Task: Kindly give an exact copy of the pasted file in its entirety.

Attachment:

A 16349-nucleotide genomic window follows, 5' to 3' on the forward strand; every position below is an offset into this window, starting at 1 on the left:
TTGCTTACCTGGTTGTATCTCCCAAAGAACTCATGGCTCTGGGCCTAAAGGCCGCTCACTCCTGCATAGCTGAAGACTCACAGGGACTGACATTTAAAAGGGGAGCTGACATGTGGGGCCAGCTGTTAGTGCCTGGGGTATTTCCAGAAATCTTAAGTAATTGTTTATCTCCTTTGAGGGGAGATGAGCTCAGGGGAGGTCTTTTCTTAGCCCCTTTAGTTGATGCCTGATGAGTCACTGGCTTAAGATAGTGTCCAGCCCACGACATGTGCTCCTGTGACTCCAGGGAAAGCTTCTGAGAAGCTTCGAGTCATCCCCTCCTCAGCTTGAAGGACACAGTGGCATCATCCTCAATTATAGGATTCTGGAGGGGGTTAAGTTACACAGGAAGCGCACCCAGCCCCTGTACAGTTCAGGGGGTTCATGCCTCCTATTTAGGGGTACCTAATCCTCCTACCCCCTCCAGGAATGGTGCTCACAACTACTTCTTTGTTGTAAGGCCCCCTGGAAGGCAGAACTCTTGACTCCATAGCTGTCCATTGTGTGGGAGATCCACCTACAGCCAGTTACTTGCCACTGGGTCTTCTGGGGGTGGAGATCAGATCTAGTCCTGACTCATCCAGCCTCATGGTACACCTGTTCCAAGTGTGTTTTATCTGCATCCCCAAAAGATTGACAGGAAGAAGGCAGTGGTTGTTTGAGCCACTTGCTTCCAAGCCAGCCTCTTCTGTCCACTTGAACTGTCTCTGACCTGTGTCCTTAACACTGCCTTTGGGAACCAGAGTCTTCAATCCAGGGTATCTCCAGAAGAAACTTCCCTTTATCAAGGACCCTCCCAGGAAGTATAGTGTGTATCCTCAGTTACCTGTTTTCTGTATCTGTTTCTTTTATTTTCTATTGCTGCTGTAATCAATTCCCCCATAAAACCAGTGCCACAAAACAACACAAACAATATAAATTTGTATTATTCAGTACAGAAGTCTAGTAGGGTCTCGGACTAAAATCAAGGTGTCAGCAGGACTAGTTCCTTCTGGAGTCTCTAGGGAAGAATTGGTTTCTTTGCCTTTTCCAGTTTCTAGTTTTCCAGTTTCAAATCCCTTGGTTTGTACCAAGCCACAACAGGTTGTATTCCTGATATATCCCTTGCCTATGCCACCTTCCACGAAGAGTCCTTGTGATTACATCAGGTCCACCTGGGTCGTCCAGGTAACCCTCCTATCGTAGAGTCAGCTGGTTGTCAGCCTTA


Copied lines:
A 16349-nucleotide genomic window follows, 5' to 3' on the forward strand; every position below is an offset into this window, starting at 1 on the left:
TTGCTTACCTGGTTGTATCTCCCAAAGAACTCATGGCTCTGGGCCTAAAGGCCGCTCACTCCTGCATAGCTGAAGACTCACAGGGACTGACATTTAAAAGGGGAGCTGACATGTGGGGCCAGCTGTTAGTGCCTGGGGTATTTCCAGAAATCTTAAGTAATTGTTTATCTCCTTTGAGGGGAGATGAGCTCAGGGGAGGTCTTTTCTTAGCCCCTTTAGTTGATGCCTGATGAGTCACTGGCTTAAGATAGTGTCCAGCCCACGACATGTGCTCCTGTGACTCCAGGGAAAGCTTCTGAGAAGCTTCGAGTCATCCCCTCCTCAGCTTGAAGGACACAGTGGCATCATCCTCAATTATAGGATTCTGGAGGGGGTTAAGTTACACAGGAAGCGCACCCAGCCCCTGTACAGTTCAGGGGGTTCATGCCTCCTATTTAGGGGTACCTAATCCTCCTACCCCCTCCAGGAATGGTGCTCACAACTACTTCTTTGTTGTAAGGCCCCCTGGAAGGCAGAACTCTTGACTCCATAGCTGTCCATTGTGTGGGAGATCCACCTACAGCCAGTTACTTGCCACTGGGTCTTCTGGGGGTGGAGATCAGATCTAGTCCTGACTCATCCAGCCTCATGGTACACCTGTTCCAAGTGTGTTTTATCTGCATCCCCAAAAGATTGACAGGAAGAAGGCAGTGGTTGTTTGAGCCACTTGCTTCCAAGCCAGCCTCTTCTGTCCACTTGAACTGTCTCTGACCTGTGTCCTTAACACTGCCTTTGGGAACCAGAGTCTTCAATCCAGGGTATCTCCAGAAGAAACTTCCCTTTATCAAGGACCCTCCCAGGAAGTATAGTGTGTATCCTCAGTTACCTGTTTTCTGTATCTGTTTCTTTTATTTTCTATTGCTGCTGTAATCAATTCCCCCATAAAACCAGTGCCACAAAACAACACAAACAATATAAATTTGTATTATTCAGTACAGAAGTCTAGTAGGGTCTCGGACTAAAATCAAGGTGTCAGCAGGACTAGTTCCTTCTGGAGTCTCTAGGGAAGAATTGGTTTCTTTGCCTTTTCCAGTTTCTAGTTTTCCAGTTTCAAATCCCTTGGTTTGTACCAAGCCACAACAGGTTGTATTCCTGATATATCCCTTGCCTATGCCACCTTCCACGAAGAGTCCTTGTGATTACATCAGGTCCACCTGGGTCGTCCAGGTAACCCTCCTATCGTAGAGTCAGCTGGTTGTCAGCCTTA